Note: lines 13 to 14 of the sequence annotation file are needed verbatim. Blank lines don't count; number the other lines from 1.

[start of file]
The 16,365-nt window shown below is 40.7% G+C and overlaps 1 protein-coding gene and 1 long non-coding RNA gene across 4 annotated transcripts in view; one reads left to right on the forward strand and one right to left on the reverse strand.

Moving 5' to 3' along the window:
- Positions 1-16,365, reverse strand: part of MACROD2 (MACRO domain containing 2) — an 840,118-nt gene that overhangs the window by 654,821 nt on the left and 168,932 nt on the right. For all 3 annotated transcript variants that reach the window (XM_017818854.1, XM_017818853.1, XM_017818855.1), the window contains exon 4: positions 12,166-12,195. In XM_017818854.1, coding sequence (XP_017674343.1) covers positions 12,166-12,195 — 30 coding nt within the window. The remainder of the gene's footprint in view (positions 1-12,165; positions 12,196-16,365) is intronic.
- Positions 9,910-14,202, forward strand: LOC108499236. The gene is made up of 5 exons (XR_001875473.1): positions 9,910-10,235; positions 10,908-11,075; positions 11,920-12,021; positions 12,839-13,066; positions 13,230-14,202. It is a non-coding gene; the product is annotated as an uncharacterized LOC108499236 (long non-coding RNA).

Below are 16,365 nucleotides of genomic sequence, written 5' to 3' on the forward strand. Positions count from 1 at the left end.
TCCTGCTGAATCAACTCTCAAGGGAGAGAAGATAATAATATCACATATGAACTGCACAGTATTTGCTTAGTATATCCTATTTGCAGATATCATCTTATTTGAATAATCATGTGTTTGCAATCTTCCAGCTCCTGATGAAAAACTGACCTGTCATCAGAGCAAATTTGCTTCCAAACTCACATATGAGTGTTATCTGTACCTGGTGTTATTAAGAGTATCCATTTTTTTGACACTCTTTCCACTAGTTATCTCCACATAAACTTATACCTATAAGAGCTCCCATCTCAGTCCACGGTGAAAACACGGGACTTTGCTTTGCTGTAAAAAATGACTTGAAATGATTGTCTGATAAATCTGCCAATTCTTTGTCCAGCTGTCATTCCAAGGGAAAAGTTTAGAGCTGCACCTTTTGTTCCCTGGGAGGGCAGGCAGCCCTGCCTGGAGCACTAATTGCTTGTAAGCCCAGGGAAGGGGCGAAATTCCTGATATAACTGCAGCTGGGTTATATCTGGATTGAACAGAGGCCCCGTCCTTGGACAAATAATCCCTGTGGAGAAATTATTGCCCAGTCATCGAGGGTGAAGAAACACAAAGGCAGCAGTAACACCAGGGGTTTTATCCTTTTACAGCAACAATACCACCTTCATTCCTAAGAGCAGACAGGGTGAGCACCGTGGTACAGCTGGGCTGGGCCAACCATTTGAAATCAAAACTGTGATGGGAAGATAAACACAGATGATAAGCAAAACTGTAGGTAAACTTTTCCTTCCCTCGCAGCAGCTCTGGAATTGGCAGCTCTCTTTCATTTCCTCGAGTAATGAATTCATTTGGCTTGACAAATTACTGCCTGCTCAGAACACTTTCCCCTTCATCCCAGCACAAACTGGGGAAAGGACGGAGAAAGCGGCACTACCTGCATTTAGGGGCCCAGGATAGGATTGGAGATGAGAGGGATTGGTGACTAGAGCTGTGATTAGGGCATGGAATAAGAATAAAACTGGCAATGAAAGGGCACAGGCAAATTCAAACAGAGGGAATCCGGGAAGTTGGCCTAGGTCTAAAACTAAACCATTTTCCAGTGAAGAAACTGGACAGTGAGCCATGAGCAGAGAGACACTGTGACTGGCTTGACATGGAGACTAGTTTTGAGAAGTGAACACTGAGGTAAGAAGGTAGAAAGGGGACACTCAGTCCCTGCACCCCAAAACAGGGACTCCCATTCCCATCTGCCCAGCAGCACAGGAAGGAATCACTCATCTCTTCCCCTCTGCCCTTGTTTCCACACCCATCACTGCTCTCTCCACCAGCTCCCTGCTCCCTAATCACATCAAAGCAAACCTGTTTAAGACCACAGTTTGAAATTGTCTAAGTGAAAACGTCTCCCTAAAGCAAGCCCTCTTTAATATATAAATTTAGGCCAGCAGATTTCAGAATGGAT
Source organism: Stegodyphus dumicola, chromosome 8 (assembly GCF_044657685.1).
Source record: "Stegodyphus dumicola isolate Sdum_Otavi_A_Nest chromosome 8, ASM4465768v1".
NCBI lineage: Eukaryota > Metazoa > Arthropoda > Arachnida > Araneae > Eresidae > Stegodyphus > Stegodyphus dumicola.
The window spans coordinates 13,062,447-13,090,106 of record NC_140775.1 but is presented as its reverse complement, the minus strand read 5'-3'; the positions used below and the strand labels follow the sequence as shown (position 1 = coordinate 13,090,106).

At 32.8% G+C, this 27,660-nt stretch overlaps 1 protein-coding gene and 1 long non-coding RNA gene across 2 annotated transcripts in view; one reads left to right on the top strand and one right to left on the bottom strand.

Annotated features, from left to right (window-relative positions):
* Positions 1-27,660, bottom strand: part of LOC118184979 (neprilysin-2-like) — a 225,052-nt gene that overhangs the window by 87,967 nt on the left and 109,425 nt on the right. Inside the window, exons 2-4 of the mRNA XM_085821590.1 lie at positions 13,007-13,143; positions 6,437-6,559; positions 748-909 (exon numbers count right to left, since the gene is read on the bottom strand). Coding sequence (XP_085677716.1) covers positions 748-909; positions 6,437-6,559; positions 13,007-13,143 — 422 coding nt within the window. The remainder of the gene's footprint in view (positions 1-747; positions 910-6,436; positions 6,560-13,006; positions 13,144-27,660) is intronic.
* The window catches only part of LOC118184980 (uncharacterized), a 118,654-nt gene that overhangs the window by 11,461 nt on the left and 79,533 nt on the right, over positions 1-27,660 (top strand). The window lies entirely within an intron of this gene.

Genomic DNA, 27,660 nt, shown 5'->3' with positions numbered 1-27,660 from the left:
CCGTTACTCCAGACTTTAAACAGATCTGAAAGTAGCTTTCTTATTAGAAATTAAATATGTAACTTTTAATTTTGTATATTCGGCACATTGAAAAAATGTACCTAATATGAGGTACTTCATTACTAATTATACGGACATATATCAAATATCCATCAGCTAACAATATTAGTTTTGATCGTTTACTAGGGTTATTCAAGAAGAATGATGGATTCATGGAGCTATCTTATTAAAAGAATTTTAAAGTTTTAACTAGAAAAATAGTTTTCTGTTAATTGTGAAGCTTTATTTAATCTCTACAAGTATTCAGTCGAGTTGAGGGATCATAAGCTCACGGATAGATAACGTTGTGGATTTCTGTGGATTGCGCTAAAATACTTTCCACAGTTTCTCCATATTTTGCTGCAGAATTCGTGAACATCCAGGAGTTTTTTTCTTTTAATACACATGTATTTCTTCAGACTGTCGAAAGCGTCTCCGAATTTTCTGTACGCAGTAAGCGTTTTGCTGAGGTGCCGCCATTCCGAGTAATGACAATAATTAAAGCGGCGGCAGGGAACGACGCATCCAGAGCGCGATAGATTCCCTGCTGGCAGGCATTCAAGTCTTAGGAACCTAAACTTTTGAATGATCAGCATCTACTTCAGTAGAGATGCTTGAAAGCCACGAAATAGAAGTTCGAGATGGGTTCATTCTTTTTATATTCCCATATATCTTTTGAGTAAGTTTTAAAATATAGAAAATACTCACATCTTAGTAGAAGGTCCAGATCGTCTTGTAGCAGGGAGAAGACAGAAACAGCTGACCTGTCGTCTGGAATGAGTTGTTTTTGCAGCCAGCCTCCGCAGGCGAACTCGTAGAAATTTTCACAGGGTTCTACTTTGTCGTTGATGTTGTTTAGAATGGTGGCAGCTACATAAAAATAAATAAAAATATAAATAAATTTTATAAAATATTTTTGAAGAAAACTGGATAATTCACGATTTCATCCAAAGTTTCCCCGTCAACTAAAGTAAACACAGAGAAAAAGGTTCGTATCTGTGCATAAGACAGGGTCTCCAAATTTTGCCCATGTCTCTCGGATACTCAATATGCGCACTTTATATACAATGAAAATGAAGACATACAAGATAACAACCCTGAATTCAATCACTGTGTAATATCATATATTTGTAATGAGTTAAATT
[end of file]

* Positions 1-27,660, bottom strand: part of LOC118184979 (neprilysin-2-like) — a 225,052-nt gene that overhangs the window by 87,967 nt on the left and 109,425 nt on the right. Inside the window, exons 2-4 of the mRNA XM_085821590.1 lie at positions 13,007-13,143; positions 6,437-6,559; positions 748-909 (exon numbers count right to left, since the gene is read on the bottom strand). Coding sequence (XP_085677716.1) covers positions 748-909; positions 6,437-6,559; positions 13,007-13,143 — 422 coding nt within the window. The remainder of the gene's footprint in view (positions 1-747; positions 910-6,436; positions 6,560-13,006; positions 13,144-27,660) is intronic.
* The window catches only part of LOC118184980 (uncharacterized), a 118,654-nt gene that overhangs the window by 11,461 nt on the left and 79,533 nt on the right, over positions 1-27,660 (top strand). The window lies entirely within an intron of this gene.